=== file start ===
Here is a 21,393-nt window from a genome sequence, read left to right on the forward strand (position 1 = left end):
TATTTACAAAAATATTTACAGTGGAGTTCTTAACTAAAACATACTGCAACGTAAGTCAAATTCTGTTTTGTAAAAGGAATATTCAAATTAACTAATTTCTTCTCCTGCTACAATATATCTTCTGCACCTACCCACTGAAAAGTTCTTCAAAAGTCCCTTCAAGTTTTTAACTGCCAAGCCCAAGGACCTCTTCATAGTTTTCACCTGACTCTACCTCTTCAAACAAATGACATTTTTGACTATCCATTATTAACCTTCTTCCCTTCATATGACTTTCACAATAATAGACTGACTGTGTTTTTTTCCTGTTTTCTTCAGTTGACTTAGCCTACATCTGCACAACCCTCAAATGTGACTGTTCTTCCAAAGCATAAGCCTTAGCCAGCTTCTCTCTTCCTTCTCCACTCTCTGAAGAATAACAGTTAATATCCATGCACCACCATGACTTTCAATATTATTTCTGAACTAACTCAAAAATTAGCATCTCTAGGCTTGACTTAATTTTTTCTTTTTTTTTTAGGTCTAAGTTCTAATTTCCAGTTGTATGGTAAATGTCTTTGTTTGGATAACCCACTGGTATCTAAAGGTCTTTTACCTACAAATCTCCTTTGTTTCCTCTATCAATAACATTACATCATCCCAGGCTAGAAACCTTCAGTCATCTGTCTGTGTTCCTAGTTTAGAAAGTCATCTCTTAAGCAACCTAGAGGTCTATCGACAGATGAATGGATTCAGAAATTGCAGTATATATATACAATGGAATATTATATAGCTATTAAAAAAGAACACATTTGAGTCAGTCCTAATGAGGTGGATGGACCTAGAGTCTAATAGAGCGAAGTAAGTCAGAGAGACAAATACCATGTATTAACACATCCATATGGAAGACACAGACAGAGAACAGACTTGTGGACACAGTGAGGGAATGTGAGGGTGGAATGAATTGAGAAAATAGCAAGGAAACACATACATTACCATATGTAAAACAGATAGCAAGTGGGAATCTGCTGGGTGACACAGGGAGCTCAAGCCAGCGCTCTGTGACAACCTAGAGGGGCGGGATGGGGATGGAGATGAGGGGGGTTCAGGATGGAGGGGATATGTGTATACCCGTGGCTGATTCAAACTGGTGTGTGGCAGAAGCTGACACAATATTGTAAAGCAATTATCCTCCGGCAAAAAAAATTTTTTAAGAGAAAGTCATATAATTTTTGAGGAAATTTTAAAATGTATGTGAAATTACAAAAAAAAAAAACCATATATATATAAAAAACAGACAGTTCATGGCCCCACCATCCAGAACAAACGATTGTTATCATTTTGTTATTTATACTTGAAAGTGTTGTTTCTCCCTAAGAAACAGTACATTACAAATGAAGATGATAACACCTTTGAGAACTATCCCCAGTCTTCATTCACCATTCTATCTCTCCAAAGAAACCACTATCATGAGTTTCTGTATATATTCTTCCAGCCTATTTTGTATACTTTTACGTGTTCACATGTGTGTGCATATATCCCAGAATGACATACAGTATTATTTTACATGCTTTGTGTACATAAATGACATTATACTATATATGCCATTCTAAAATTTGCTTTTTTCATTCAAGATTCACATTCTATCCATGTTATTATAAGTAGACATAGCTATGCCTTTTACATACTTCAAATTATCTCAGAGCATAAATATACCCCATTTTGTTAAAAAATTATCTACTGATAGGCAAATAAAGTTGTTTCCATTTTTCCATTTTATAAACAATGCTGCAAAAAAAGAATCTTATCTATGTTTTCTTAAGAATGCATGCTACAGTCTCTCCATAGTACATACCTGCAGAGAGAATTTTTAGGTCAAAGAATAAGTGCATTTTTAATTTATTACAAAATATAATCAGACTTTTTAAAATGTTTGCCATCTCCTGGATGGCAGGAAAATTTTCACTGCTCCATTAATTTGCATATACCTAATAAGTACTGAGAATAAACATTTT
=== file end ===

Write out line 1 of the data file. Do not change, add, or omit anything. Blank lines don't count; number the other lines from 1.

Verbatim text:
Here is a 21,393-nt window from a genome sequence, read left to right on the forward strand (position 1 = left end):